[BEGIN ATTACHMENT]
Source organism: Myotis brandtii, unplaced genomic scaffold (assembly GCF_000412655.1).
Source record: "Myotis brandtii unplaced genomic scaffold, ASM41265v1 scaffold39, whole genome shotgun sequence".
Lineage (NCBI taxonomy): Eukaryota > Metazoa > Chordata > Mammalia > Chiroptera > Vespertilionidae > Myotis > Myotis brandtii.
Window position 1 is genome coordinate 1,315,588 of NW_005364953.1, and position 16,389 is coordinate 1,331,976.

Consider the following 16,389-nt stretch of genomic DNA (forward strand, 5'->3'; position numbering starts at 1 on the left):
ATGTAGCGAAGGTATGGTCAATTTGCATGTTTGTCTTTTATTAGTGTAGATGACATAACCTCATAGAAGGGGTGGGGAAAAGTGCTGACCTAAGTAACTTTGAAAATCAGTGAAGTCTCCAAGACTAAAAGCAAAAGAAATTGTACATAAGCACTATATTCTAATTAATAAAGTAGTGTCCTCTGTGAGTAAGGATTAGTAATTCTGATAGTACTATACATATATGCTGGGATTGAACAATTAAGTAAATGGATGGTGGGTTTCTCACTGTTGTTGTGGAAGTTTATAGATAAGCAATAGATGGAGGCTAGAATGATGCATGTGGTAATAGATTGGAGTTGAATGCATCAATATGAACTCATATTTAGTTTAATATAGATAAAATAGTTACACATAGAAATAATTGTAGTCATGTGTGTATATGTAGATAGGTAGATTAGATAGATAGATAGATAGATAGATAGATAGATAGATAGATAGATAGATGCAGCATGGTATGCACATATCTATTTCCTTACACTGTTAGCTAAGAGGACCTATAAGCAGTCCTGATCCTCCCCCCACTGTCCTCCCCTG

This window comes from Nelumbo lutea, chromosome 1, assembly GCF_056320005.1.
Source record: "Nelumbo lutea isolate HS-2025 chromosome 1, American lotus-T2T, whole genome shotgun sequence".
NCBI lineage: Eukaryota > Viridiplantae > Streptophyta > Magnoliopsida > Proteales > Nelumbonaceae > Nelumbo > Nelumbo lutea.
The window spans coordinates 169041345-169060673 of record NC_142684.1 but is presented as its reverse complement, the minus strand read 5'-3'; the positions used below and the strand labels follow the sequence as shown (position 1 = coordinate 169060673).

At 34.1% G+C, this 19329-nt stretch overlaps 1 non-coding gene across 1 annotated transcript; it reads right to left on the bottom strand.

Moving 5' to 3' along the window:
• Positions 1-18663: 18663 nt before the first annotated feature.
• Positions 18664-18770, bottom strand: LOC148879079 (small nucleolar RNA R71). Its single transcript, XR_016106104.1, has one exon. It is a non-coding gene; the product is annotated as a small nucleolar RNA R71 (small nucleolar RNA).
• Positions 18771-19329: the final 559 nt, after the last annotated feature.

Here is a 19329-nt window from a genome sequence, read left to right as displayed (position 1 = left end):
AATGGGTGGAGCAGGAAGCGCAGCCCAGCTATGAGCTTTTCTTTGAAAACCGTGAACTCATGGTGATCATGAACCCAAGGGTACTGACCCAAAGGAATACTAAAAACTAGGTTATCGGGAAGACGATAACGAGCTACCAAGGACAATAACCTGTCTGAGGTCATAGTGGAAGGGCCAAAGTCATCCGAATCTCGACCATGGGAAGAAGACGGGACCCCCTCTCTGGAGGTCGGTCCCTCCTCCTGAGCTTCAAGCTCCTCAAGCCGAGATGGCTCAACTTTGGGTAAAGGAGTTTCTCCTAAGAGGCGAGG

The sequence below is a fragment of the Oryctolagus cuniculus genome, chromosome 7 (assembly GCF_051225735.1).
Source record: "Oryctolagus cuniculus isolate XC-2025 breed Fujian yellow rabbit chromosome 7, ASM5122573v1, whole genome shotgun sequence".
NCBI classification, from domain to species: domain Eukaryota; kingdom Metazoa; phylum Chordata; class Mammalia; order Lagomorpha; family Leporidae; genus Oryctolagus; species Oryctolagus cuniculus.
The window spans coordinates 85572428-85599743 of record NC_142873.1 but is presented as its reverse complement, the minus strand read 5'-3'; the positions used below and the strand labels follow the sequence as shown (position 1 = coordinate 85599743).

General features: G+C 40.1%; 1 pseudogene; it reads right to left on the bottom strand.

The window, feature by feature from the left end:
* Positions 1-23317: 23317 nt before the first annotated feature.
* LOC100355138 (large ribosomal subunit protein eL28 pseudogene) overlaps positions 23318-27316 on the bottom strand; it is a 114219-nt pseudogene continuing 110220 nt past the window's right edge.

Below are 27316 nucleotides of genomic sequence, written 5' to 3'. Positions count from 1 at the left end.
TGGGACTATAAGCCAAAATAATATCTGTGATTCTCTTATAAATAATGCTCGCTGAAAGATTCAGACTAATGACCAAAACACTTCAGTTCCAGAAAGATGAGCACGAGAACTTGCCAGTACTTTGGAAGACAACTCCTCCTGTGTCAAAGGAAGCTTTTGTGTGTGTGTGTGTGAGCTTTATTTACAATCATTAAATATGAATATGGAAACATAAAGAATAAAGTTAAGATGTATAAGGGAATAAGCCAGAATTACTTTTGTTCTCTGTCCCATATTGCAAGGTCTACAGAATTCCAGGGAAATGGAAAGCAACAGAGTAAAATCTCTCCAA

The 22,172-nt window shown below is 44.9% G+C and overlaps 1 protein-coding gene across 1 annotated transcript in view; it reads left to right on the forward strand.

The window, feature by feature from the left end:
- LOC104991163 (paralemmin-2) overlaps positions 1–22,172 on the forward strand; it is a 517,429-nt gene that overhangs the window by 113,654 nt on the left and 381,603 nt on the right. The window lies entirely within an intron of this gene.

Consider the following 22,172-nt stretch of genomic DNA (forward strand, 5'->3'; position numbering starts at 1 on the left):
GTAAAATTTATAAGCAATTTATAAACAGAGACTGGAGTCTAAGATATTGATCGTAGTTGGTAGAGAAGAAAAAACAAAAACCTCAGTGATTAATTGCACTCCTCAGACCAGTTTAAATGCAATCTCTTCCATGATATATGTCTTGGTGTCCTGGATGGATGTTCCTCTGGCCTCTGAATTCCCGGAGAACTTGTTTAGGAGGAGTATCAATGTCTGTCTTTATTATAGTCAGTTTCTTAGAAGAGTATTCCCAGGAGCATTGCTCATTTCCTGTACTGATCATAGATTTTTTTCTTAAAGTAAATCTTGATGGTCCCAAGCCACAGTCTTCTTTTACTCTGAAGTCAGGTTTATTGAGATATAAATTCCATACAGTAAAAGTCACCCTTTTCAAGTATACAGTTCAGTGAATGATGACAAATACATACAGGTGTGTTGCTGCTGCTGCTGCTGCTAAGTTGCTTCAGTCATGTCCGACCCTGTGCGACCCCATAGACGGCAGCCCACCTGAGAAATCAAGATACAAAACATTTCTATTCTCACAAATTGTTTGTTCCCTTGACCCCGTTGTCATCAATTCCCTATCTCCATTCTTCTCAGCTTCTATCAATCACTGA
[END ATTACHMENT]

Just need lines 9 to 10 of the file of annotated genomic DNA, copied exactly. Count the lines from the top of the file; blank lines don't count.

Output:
NCBI lineage: Eukaryota > Viridiplantae > Streptophyta > Magnoliopsida > Proteales > Nelumbonaceae > Nelumbo > Nelumbo lutea.
The window spans coordinates 169041345-169060673 of record NC_142684.1 but is presented as its reverse complement, the minus strand read 5'-3'; the positions used below and the strand labels follow the sequence as shown (position 1 = coordinate 169060673).